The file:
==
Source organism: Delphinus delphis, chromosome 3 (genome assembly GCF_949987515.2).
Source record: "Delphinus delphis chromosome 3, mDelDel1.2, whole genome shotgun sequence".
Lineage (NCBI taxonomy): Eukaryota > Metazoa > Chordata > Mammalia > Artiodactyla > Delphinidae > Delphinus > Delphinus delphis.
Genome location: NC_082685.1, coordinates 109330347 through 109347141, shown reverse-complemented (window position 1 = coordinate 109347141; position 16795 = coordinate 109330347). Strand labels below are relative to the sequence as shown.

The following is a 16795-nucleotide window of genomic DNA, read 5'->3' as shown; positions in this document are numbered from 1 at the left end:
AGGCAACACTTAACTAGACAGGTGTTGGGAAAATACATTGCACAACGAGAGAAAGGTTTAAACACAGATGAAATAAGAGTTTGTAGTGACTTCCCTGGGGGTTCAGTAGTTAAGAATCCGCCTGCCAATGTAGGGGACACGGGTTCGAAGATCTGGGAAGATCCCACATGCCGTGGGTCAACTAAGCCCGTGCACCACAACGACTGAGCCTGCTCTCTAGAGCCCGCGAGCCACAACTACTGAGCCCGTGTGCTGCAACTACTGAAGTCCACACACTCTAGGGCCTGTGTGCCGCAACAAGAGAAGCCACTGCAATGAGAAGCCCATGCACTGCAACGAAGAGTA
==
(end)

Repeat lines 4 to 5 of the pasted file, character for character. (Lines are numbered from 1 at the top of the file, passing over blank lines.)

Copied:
Genome location: NC_082685.1, coordinates 109330347 through 109347141, shown reverse-complemented (window position 1 = coordinate 109347141; position 16795 = coordinate 109330347). Strand labels below are relative to the sequence as shown.

The following is a 16795-nucleotide window of genomic DNA, read 5'->3' as shown; positions in this document are numbered from 1 at the left end: